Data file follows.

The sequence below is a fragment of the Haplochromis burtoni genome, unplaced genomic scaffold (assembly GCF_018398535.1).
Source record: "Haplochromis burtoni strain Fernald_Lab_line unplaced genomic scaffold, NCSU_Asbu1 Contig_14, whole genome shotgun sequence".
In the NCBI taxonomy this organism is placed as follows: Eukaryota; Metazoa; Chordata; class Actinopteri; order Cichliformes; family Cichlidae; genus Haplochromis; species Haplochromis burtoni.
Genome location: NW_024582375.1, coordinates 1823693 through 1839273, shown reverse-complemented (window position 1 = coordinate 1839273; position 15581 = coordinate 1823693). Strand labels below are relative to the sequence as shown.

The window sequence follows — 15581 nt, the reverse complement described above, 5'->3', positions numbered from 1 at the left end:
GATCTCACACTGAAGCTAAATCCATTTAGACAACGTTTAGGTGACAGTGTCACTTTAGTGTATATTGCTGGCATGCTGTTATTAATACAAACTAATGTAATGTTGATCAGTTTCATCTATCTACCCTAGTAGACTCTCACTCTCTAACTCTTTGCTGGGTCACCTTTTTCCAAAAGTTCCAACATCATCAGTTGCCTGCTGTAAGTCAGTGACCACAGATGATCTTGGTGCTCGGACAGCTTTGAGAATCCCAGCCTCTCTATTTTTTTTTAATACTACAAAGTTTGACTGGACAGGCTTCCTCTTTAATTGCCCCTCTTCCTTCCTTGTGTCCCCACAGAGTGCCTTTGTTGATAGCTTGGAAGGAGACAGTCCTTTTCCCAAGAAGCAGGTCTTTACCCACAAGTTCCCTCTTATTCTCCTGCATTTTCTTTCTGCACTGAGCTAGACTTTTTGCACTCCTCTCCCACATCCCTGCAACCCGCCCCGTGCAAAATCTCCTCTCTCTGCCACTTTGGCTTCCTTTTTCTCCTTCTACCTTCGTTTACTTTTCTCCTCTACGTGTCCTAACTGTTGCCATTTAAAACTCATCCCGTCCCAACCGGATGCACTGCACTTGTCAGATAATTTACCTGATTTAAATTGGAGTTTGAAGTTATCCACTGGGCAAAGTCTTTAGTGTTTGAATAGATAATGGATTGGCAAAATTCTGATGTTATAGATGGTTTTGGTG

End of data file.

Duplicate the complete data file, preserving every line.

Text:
The sequence below is a fragment of the Haplochromis burtoni genome, unplaced genomic scaffold (assembly GCF_018398535.1).
Source record: "Haplochromis burtoni strain Fernald_Lab_line unplaced genomic scaffold, NCSU_Asbu1 Contig_14, whole genome shotgun sequence".
In the NCBI taxonomy this organism is placed as follows: Eukaryota; Metazoa; Chordata; class Actinopteri; order Cichliformes; family Cichlidae; genus Haplochromis; species Haplochromis burtoni.
Genome location: NW_024582375.1, coordinates 1823693 through 1839273, shown reverse-complemented (window position 1 = coordinate 1839273; position 15581 = coordinate 1823693). Strand labels below are relative to the sequence as shown.

The window sequence follows — 15581 nt, the reverse complement described above, 5'->3', positions numbered from 1 at the left end:
GATCTCACACTGAAGCTAAATCCATTTAGACAACGTTTAGGTGACAGTGTCACTTTAGTGTATATTGCTGGCATGCTGTTATTAATACAAACTAATGTAATGTTGATCAGTTTCATCTATCTACCCTAGTAGACTCTCACTCTCTAACTCTTTGCTGGGTCACCTTTTTCCAAAAGTTCCAACATCATCAGTTGCCTGCTGTAAGTCAGTGACCACAGATGATCTTGGTGCTCGGACAGCTTTGAGAATCCCAGCCTCTCTATTTTTTTTTAATACTACAAAGTTTGACTGGACAGGCTTCCTCTTTAATTGCCCCTCTTCCTTCCTTGTGTCCCCACAGAGTGCCTTTGTTGATAGCTTGGAAGGAGACAGTCCTTTTCCCAAGAAGCAGGTCTTTACCCACAAGTTCCCTCTTATTCTCCTGCATTTTCTTTCTGCACTGAGCTAGACTTTTTGCACTCCTCTCCCACATCCCTGCAACCCGCCCCGTGCAAAATCTCCTCTCTCTGCCACTTTGGCTTCCTTTTTCTCCTTCTACCTTCGTTTACTTTTCTCCTCTACGTGTCCTAACTGTTGCCATTTAAAACTCATCCCGTCCCAACCGGATGCACTGCACTTGTCAGATAATTTACCTGATTTAAATTGGAGTTTGAAGTTATCCACTGGGCAAAGTCTTTAGTGTTTGAATAGATAATGGATTGGCAAAATTCTGATGTTATAGATGGTTTTGGTG